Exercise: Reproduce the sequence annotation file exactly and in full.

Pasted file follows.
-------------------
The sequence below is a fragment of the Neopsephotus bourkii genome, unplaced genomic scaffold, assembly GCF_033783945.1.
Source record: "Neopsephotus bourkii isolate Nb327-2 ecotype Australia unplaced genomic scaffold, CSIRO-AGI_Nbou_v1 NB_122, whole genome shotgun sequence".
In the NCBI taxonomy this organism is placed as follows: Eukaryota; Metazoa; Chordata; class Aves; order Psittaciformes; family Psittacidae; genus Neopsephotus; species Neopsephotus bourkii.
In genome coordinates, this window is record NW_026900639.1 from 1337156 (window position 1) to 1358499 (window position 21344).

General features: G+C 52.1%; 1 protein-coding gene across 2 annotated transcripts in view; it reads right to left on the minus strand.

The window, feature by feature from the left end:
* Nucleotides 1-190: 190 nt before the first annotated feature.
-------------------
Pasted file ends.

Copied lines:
The sequence below is a fragment of the Neopsephotus bourkii genome, unplaced genomic scaffold, assembly GCF_033783945.1.
Source record: "Neopsephotus bourkii isolate Nb327-2 ecotype Australia unplaced genomic scaffold, CSIRO-AGI_Nbou_v1 NB_122, whole genome shotgun sequence".
In the NCBI taxonomy this organism is placed as follows: Eukaryota; Metazoa; Chordata; class Aves; order Psittaciformes; family Psittacidae; genus Neopsephotus; species Neopsephotus bourkii.
In genome coordinates, this window is record NW_026900639.1 from 1337156 (window position 1) to 1358499 (window position 21344).

General features: G+C 52.1%; 1 protein-coding gene across 2 annotated transcripts in view; it reads right to left on the minus strand.

The window, feature by feature from the left end:
* Nucleotides 1-190: 190 nt before the first annotated feature.